DEFENDANTS' OPPOSITION TO PLAINTIFF'S MOTION IN LIMINE #2 RE ISSUE OF INDEPENDENT CONTRACT STATUS

7/26/2018: DEFENDANTS' OPPOSITION TO PLAINTIFF'S MOTION IN LIMINE #2 RE ISSUE OF INDEPENDENT CONTRACT STATUS

DEFENDANTS' OPPOSITION TO PLAINTIFF'S MOTION IN LIMINE #1 RE EVIDENCE OF CITIZENSHIP AND IMMIGRATION STATUS

7/26/2018: DEFENDANTS' OPPOSITION TO PLAINTIFF'S MOTION IN LIMINE #1 RE EVIDENCE OF CITIZENSHIP AND IMMIGRATION STATUS

Notice

12/21/2018: Notice

Unknown

1/4/2019: Unknown

Reply

1/24/2019: Reply

Minute Order

1/24/2019: Minute Order

Minute Order

3/15/2019: Minute Order

Witness List

4/5/2019: Witness List

Opposition

4/24/2019: Opposition

Order

5/9/2019: Order

Minute Order

5/9/2019: Minute Order

CASE MANAGEMENT ORDER

6/26/2017: CASE MANAGEMENT ORDER

104 More Documents Available

 

Docket Entries

  • 05/17/2019
  • Notice of Ruling; Filed by Thresiamma Mathew (Defendant); Remy's HT RN Care, LLC (Defendant)

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  • 05/13/2019
  • at 09:30 AM in Department 26, Elaine Lu, Presiding; Non-Jury Trial (*bankruptcy* (5 to 8 days)) - Not Held - Continued - Party's Motion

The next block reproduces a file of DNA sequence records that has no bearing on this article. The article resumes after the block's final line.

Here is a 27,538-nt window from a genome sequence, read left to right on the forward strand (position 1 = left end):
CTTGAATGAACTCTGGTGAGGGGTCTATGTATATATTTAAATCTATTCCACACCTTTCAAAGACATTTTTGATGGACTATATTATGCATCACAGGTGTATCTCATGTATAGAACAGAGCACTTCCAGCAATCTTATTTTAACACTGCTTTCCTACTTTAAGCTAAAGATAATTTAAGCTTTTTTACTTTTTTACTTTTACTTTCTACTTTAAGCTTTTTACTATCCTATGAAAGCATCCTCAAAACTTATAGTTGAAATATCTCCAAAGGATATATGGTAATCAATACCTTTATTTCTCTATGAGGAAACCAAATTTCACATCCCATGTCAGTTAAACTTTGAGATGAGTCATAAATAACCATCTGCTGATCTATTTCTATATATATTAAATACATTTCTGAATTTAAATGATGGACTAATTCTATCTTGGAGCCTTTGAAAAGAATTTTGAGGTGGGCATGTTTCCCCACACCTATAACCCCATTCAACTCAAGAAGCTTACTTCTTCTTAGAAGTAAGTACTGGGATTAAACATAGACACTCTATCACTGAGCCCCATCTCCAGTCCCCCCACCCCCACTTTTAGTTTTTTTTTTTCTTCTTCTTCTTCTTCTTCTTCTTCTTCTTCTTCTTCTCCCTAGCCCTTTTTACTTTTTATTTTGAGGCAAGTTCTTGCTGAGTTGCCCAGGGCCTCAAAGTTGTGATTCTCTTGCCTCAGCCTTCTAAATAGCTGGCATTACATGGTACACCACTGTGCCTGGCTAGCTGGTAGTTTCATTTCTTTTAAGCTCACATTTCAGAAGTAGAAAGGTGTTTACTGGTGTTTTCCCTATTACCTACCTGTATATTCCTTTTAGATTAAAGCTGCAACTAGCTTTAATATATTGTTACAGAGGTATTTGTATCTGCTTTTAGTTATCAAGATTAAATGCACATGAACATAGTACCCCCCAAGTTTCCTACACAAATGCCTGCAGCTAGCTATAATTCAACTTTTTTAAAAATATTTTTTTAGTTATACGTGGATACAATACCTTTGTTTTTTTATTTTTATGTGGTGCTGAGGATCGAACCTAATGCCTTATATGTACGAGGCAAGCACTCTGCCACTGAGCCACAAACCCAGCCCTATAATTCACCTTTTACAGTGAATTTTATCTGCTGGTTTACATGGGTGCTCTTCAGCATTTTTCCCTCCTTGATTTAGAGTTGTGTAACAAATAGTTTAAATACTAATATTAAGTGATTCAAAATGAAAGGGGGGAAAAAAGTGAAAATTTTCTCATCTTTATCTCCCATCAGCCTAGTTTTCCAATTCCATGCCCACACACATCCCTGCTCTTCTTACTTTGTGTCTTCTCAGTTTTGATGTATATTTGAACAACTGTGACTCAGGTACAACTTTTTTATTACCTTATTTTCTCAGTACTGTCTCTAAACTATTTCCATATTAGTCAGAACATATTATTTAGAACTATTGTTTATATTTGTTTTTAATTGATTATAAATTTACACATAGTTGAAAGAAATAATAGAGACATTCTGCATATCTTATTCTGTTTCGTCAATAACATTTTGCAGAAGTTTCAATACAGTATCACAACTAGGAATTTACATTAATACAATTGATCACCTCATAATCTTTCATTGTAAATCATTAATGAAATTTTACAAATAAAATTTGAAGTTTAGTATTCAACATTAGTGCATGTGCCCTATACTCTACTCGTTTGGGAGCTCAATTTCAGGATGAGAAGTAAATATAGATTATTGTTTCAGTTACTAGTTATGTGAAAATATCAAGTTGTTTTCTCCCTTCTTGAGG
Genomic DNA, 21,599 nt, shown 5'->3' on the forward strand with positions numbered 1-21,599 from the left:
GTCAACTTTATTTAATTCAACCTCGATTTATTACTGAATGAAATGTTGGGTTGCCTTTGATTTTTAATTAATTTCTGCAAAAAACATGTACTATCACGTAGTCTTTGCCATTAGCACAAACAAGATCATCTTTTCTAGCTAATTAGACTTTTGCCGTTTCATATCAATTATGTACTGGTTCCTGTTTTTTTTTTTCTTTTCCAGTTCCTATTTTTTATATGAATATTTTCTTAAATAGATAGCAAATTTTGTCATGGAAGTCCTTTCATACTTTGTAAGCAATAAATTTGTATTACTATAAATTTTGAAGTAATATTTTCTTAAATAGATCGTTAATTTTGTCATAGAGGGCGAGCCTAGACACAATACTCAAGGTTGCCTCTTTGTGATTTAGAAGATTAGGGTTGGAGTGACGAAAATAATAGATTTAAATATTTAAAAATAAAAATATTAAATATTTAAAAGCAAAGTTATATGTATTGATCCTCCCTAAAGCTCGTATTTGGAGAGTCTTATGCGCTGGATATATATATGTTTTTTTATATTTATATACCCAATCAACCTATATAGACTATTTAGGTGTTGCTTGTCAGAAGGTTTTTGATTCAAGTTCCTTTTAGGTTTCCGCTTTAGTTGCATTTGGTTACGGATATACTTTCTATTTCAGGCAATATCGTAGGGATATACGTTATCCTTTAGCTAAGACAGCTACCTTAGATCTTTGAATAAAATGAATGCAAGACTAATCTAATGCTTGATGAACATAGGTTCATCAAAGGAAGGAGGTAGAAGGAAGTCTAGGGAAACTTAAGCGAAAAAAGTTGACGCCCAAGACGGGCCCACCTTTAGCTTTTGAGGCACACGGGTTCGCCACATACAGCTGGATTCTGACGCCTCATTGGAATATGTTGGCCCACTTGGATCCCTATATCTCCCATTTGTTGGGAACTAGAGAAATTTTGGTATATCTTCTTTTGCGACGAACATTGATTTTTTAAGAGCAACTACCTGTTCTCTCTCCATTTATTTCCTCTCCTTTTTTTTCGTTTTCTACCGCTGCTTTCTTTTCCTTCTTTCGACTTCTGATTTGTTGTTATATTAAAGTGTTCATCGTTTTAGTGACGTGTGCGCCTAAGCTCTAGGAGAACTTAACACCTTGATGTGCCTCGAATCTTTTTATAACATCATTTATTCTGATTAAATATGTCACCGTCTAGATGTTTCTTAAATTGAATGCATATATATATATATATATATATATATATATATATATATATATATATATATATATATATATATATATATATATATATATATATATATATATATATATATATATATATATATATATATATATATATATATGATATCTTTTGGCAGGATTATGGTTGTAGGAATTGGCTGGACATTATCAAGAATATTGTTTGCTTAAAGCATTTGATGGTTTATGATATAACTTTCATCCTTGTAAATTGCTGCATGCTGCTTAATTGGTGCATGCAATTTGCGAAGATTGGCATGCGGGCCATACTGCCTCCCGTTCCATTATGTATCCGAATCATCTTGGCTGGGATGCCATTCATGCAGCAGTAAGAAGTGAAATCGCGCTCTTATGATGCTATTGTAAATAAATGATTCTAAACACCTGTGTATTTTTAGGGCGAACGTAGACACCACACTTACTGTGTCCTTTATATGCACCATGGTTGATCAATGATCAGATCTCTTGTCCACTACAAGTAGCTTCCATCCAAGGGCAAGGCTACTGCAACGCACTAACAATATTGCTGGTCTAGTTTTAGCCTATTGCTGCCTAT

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  • 05/09/2019
  • at 08:30 AM in Department 26, Elaine Lu, Presiding; Hearing on Ex Parte Application (for Order Continuing Trial) - Held - Motion Granted

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  • 05/09/2019
  • Order (Following ex parte application for order continuing the trial presently set for May 13, 2019)

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  • 05/09/2019
  • Minute Order ( (Hearing on Ex Parte Application for Order Continuing Trial)); Filed by Clerk

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  • 05/08/2019
  • Ex Parte Application (for Order Continuing Trial); Filed by Thresiamma Mathew (Defendant); Remy's HT RN Care, LLC (Defendant)

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  • 05/08/2019
  • Response (TO DEFENDANTS' EX PARTE APPLICATION TO CONTINUE TRIAL DATE); Filed by Rommel Uvas (Plaintiff)

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  • 05/08/2019
  • Notice (of Court Order on Plaintiff's Motion to Produce Documents at Trial); Filed by Rommel Uvas (Plaintiff)

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  • 05/06/2019
  • at 08:30 AM in Department 26, Elaine Lu, Presiding; Hearing on Motion - Other (Order to Produce Documents at Trial Pursuant to Notice to Appear and Produce (CCP Section 1987(c))) - Held - Motion Granted

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  • 05/06/2019